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Hey look who it is. That Seattle Bubble guy. He’s not gone after all. Seriously though, everything is fine. Things just got a bit busy.
Let’s have a look at the May stats, shall we?
In summary: Although the market is definitely not as hot as it was a year ago, it’s no longer moving strongly in a direction favorable to buyers. Sales are basically flat and the growth in inventory is slowing. I had hoped the market would soften more, but it doesn’t look like that’s going to happen this year.
Here’s the snapshot of all the data as far back as my historical information goes, with the latest, high, and low values highlighted for each series:
First up, let’s look at our inventory charts, updated with previous month’s inventory data from the NWMLS.
The number of homes on the market in King County rose 15 percent from April to May, and year-over-year listings are up 41 percent from May 2018. That’s a good gain, but the smallest one since May 2018. Here’s what the year-over-year trend looks like for King County listings since January 2017:
In Snohomish County inventory rose 30 percent month-over-month, and the year-over-year growth was up 39 percent. It’s a similar story in Snohomish, with the smallest gain since August.
Next, let’s look at total home sales as measured by the number of “Warranty Deeds” filed with King County:
Sales in King County rose 15 percent between April and May (a year ago they rose 12 percent over the same period), and were flat year-over-year.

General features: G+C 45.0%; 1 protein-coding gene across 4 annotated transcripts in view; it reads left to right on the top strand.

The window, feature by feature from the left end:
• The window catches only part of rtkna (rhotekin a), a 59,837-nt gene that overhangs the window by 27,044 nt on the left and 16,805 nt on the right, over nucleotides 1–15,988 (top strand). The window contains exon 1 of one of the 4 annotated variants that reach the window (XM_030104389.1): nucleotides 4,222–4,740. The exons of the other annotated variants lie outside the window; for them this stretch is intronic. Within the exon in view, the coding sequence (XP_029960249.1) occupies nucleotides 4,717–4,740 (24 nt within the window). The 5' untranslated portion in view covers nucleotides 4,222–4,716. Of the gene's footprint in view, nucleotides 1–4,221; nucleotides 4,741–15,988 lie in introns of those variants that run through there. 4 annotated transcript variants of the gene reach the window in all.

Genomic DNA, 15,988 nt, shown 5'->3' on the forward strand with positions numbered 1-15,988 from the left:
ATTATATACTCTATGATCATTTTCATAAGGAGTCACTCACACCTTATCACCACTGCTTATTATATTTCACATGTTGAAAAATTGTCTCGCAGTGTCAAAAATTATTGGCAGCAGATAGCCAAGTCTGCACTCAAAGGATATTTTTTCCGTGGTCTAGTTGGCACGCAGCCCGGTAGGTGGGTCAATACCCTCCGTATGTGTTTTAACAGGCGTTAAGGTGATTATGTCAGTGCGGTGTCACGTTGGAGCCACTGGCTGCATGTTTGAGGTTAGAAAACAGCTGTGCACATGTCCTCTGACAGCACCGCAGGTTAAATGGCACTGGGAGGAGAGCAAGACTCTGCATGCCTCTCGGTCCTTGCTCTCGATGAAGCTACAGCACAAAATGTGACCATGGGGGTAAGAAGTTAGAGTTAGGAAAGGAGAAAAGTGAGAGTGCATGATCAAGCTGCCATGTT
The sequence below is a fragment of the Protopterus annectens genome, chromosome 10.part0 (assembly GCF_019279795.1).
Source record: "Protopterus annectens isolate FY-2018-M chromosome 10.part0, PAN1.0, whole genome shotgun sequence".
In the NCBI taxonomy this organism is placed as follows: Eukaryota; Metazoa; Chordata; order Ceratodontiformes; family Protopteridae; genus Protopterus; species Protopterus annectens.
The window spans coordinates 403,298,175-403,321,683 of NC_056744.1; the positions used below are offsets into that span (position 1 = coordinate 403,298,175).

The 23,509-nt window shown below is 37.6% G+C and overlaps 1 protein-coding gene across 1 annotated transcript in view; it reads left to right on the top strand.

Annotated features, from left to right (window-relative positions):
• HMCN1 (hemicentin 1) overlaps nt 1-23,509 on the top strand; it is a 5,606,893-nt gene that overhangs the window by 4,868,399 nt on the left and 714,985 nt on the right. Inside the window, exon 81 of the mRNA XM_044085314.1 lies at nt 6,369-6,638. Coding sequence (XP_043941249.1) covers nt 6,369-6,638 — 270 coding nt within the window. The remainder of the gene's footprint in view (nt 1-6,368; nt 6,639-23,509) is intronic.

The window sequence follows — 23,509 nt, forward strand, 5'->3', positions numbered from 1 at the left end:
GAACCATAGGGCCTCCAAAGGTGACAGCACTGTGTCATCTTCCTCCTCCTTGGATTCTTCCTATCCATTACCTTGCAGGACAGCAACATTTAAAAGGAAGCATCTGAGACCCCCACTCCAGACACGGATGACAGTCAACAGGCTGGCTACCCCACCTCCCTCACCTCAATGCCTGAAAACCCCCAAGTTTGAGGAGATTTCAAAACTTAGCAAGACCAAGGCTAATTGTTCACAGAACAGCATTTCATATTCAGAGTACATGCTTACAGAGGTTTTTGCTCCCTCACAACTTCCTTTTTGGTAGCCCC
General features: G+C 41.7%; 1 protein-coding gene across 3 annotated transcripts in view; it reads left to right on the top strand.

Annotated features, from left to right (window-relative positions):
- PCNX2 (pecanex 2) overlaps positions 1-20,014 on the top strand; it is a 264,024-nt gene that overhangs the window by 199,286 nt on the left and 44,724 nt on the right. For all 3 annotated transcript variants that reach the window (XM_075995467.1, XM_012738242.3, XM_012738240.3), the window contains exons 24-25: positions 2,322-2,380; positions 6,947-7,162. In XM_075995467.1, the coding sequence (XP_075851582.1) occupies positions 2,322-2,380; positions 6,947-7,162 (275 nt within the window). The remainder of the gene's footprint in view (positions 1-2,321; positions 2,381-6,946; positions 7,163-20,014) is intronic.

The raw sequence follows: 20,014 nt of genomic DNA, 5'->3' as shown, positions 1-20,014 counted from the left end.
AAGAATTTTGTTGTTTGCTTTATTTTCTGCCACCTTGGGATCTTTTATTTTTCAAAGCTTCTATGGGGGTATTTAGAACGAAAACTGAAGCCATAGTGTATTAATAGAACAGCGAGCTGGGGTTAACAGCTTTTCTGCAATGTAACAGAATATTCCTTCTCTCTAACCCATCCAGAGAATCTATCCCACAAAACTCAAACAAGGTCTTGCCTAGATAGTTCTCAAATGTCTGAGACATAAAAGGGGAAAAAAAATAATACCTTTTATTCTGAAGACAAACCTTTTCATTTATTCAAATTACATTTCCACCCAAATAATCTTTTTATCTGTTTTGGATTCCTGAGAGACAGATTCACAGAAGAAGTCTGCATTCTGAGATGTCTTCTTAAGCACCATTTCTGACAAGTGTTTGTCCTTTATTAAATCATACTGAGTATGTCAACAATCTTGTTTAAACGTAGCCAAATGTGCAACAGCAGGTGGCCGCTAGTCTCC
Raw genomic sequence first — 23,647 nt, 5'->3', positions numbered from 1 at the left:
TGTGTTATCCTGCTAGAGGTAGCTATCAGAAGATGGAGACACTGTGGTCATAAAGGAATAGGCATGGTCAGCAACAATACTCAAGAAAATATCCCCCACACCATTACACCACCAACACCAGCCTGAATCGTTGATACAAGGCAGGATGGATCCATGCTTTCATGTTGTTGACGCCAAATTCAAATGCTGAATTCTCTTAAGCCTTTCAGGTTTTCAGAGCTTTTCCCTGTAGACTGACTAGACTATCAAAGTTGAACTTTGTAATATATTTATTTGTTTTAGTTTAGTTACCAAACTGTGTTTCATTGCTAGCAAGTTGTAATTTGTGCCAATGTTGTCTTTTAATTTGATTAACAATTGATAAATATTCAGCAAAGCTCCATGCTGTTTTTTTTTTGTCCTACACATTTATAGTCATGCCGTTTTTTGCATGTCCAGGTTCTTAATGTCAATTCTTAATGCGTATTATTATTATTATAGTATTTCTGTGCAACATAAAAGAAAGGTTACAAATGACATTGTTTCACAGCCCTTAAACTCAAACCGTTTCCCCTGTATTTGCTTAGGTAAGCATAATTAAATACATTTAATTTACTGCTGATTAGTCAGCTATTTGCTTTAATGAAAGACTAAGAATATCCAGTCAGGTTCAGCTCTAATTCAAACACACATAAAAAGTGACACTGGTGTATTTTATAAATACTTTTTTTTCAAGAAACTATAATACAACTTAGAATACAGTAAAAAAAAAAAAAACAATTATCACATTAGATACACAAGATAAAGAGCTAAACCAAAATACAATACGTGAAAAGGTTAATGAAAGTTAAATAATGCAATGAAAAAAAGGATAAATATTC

Here’s a look at Snohomish County Deeds, but keep in mind that Snohomish County files Warranty Deeds (regular sales) and Trustee Deeds (bank foreclosure repossessions) together under the category of “Deeds (except QCDS),” so this chart is not as good a measure of plain vanilla sales as the Warranty Deed only data we have in King County.
Deeds in Snohomish rose 8 percent month-over-month (in the same period last year they were up 15 percent) and were down 6 percent from a year earlier.
Hit the jump for the foreclosure charts.
Next, here’s Notices of Trustee Sale, which are an indication of the number of homes currently in the foreclosure process:
Foreclosure notices in King County were up 36 percent from a year ago and Snohomish County foreclosure notices were down four percent from last year. Since the numbers are so low, recent changes can appear large in percentage terms, but we’re talking about changes of just a few dozen month to month and compared to the prior year.
Here’s another measure of foreclosures for King County, looking at Trustee Deeds, which is the type of document filed with the county when the bank actually repossesses a house through the trustee auction process. Note that there are other ways for the bank to repossess a house that result in different documents being filed, such as when a borrower “turns in the keys” and files a “Deed in Lieu of Foreclosure.”
Trustee Deeds were up 52 percent from a year ago.
Note that most of the charts above are based on broad county-wide data that is available through a simple search of King County and Snohomish County public records. If you have additional stats you’d like to see in the preview, drop a line in the comments and I’ll see what I can do.
Stay tuned later this month a for more detailed look at each of these metrics as the “official” data is released from various sources.